Canvas is made of either cotton or linen fibre. The first is considerably cheaper than the second, but it is not necessarily inferior. Both come in various grains. Choosing the proper canvas is important. The surface quality should be the first consideration, for this quality can radically affect the painter’s work. The right grain for the task at hand can often make his work easy. The wrong grain often impedes its progress. Improperly coarse-grained canvas will make it difficult to create a painting surface on which brush or knife strokes register easily. Coarse grain needs a great deal of paint to fill its interstices, and even if the paint is heavily applied, it will swallow up brush or knife marks.
Generally speaking, the smoother the canvas surface, the more easily brush marks will assert themselves. On the other hand, a surface that is too smooth tends to make the paint slide and slither. Canvas surfaces without definite “tooth,” or grain, are not satisfactory for work with the painting knife. Such canvas is primarily for alla prima painting.
All in all, a medium-smooth canvas, double-primed, is the best choice for beginners. “Double-primed” means that the raw fabric has been treated with two layers of priming solution. Canvas can be purchased by the yard. This costs much less than buying it already stretched. Stretching canvas is a very simple process even for the inexperienced. Stretcher bars and wooden keys can be bought in any art supply store.
1. Assemble four stretcher bars to form a rectangular frame.
2. Fold the canvas over one of the stretcher bars. Anchor it with a
3 /s inch upholstery tack hammered through the center. A stapler can be used for this purpose.
3. Pull the folded canvas horizontally toward one end of the bar. Anchor it with a tack. Follow the same procedure at the other end.
4. Fasten the canvas firmly with tacks placed about two inches apart along the entire bar.
5. Follow this procedure along the opposite stretcher bar, and at the same time pull the canvas taut vertically.
6. Fasten the canvas along the two remaining stretcher bars, using the same method. While tacking the last bar, stretch the canvas taut.
7. Nail down the folds that form at the corners.
8. Place the wooden keys in the slots provided for them at the corners of the stretchers. Hammer in gently. This will pry the bars apart and thus correct slack, making even the limpest canvas taut as a drum.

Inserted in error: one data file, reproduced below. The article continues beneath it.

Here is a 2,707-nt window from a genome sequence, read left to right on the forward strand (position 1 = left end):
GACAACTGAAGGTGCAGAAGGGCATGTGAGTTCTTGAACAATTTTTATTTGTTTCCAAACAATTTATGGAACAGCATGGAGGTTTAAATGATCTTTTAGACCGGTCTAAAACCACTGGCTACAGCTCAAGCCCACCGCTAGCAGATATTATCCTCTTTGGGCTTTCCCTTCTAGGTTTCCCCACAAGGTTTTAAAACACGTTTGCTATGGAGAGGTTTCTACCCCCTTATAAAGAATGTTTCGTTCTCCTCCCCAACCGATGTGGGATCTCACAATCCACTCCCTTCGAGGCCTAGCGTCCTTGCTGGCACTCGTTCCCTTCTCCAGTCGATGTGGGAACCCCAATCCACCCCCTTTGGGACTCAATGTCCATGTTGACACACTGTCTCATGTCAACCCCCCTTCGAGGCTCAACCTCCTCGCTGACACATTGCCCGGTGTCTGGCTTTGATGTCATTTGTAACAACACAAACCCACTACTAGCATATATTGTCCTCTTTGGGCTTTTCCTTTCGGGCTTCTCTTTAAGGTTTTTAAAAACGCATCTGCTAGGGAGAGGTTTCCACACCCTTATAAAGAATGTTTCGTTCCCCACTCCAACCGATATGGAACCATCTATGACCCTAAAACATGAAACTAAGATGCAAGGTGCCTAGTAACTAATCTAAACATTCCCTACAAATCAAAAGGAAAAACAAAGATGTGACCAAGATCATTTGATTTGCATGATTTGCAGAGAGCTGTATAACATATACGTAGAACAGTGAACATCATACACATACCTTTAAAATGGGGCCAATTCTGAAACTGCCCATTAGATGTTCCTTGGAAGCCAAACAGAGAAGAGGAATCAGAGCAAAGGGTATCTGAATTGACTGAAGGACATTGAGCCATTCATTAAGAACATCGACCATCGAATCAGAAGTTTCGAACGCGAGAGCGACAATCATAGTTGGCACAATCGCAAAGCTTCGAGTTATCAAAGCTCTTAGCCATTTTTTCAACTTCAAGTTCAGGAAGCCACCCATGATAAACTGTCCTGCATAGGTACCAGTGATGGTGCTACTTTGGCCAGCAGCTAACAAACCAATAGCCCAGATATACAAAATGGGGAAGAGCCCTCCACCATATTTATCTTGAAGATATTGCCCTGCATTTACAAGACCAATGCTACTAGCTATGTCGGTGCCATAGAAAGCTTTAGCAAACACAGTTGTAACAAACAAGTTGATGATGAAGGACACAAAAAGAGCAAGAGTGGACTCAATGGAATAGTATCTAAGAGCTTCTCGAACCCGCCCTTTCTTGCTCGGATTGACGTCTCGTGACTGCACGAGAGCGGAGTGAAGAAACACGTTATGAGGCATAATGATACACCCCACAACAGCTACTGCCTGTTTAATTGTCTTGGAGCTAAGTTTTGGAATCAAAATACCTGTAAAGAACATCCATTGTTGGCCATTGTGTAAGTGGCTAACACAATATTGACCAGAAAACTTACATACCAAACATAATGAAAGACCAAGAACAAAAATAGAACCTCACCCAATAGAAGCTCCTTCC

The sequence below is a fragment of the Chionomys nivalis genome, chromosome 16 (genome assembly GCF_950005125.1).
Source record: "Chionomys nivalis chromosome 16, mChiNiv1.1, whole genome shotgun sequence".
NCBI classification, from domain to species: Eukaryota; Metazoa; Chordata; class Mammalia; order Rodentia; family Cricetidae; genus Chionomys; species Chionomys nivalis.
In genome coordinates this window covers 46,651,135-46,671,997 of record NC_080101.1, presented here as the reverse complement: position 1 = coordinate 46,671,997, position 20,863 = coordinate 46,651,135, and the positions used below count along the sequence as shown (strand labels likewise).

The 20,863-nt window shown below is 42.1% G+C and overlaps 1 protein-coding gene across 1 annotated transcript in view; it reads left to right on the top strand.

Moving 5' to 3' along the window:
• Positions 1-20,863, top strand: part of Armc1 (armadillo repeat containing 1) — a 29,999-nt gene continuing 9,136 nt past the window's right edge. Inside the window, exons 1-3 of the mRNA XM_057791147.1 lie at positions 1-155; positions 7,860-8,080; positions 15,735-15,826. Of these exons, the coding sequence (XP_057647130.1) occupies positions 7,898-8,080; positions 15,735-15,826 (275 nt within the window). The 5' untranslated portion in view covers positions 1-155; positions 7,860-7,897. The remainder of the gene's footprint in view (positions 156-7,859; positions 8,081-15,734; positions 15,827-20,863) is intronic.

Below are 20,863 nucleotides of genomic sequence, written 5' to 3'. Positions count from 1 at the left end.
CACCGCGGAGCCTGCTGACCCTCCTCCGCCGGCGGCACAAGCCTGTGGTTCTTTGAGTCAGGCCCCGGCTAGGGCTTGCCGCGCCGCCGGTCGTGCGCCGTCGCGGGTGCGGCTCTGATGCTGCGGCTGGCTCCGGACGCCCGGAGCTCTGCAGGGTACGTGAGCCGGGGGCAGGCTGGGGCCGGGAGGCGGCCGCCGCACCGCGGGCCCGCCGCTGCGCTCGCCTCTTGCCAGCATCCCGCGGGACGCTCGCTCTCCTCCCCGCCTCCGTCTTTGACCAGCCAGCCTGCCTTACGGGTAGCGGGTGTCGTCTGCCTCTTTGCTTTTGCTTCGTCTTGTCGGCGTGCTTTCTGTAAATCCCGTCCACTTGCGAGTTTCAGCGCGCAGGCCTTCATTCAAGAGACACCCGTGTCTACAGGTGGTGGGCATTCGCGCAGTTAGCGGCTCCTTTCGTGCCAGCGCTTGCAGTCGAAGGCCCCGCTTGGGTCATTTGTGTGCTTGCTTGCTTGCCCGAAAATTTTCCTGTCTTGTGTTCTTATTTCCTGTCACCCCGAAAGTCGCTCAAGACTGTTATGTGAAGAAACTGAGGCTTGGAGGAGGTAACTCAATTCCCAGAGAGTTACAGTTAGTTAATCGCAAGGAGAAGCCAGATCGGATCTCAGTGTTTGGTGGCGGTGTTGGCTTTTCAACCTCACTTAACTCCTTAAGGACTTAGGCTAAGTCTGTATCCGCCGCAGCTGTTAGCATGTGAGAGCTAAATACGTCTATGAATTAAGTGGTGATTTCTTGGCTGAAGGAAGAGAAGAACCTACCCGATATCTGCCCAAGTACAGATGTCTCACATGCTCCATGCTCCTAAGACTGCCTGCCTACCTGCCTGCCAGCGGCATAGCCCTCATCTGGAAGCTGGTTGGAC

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The best panel for our purpose is Masonite, available at any lumber yard. Sizes up to about 20 to 24 inches, Vs inch thick, will not need supporting braces. Larger panels warp easily, hence they may require cross-bar bracing unless a panel 1 A inch thick is used. However, such panels are rather heavy.
Ready-prepared Masonite Panels
Ready-prepared Masonite panels are available in most supply stores. But in my experience, these are all unsatisfactory in one respect or another. Some are too absorbent to be used for oil painting. And the surfaces of all commercial panels are much too smooth, due to the fact that the gesso surface is sprayed on and often smoothed after the spraying. This gives the panels a mechanical finish that imparts a certain slickness to the painting.
How to Prime Masonite Hardboard Panels
However, with the availability of an acrylic material called Liquitex Gesso, priming a Masonite panel has become a simple and effortless operation. Before priming, the gesso should be thinned with an equal amount of water. Using a broad brush, the mixture should be applied thinly to both sides of the panel in order to prevent warping. The priming dries in a few minutes.
Then a second and third coat should be applied. A surface prepared in this way can be used for oil painting as soon as it is dry, that is, within minutes. Thinning the somewhat thick gesso solution with water is necessary to avoid brush marks. Experience has proven that heavy brush marks on the priming will always interfere with the texture of paint applied over it. For alla prima work, only the smooth side of the panel is suitable.
Watch the following video on “How To Gesso A Hardboard Panel“